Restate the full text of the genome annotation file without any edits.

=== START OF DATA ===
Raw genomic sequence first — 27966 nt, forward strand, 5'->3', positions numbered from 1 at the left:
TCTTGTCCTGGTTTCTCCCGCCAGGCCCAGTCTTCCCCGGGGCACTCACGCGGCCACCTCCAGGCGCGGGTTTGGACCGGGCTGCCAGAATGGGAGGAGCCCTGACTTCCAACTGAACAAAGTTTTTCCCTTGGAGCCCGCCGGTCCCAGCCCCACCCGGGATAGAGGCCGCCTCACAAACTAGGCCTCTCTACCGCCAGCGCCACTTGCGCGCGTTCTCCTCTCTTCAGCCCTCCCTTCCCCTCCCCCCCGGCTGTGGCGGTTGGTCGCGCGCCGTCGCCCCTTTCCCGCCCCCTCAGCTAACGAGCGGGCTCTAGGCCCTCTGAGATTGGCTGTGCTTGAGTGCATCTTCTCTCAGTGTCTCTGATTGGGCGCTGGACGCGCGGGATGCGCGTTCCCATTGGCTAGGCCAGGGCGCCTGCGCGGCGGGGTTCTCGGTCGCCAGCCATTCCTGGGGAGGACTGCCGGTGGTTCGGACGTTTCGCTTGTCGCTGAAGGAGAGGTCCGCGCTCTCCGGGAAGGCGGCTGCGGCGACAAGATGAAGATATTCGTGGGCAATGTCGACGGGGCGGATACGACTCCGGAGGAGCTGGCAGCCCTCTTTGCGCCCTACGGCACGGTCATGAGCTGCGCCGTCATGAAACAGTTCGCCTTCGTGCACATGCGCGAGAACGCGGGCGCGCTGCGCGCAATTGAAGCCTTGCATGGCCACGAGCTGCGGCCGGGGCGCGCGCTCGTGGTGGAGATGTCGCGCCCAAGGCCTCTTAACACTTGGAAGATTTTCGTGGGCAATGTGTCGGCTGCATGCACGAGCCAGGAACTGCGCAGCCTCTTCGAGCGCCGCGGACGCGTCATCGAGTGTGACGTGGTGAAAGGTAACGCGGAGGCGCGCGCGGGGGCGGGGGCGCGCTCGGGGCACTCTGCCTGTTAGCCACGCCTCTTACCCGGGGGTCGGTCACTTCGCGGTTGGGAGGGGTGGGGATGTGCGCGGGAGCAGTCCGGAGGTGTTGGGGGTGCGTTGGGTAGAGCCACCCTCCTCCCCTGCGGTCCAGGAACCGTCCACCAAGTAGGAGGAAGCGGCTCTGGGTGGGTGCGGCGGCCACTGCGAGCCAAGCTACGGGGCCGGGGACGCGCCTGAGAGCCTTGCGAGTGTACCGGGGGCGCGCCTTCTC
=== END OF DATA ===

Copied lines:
Raw genomic sequence first — 27966 nt, forward strand, 5'->3', positions numbered from 1 at the left:
TCTTGTCCTGGTTTCTCCCGCCAGGCCCAGTCTTCCCCGGGGCACTCACGCGGCCACCTCCAGGCGCGGGTTTGGACCGGGCTGCCAGAATGGGAGGAGCCCTGACTTCCAACTGAACAAAGTTTTTCCCTTGGAGCCCGCCGGTCCCAGCCCCACCCGGGATAGAGGCCGCCTCACAAACTAGGCCTCTCTACCGCCAGCGCCACTTGCGCGCGTTCTCCTCTCTTCAGCCCTCCCTTCCCCTCCCCCCCGGCTGTGGCGGTTGGTCGCGCGCCGTCGCCCCTTTCCCGCCCCCTCAGCTAACGAGCGGGCTCTAGGCCCTCTGAGATTGGCTGTGCTTGAGTGCATCTTCTCTCAGTGTCTCTGATTGGGCGCTGGACGCGCGGGATGCGCGTTCCCATTGGCTAGGCCAGGGCGCCTGCGCGGCGGGGTTCTCGGTCGCCAGCCATTCCTGGGGAGGACTGCCGGTGGTTCGGACGTTTCGCTTGTCGCTGAAGGAGAGGTCCGCGCTCTCCGGGAAGGCGGCTGCGGCGACAAGATGAAGATATTCGTGGGCAATGTCGACGGGGCGGATACGACTCCGGAGGAGCTGGCAGCCCTCTTTGCGCCCTACGGCACGGTCATGAGCTGCGCCGTCATGAAACAGTTCGCCTTCGTGCACATGCGCGAGAACGCGGGCGCGCTGCGCGCAATTGAAGCCTTGCATGGCCACGAGCTGCGGCCGGGGCGCGCGCTCGTGGTGGAGATGTCGCGCCCAAGGCCTCTTAACACTTGGAAGATTTTCGTGGGCAATGTGTCGGCTGCATGCACGAGCCAGGAACTGCGCAGCCTCTTCGAGCGCCGCGGACGCGTCATCGAGTGTGACGTGGTGAAAGGTAACGCGGAGGCGCGCGCGGGGGCGGGGGCGCGCTCGGGGCACTCTGCCTGTTAGCCACGCCTCTTACCCGGGGGTCGGTCACTTCGCGGTTGGGAGGGGTGGGGATGTGCGCGGGAGCAGTCCGGAGGTGTTGGGGGTGCGTTGGGTAGAGCCACCCTCCTCCCCTGCGGTCCAGGAACCGTCCACCAAGTAGGAGGAAGCGGCTCTGGGTGGGTGCGGCGGCCACTGCGAGCCAAGCTACGGGGCCGGGGACGCGCCTGAGAGCCTTGCGAGTGTACCGGGGGCGCGCCTTCTC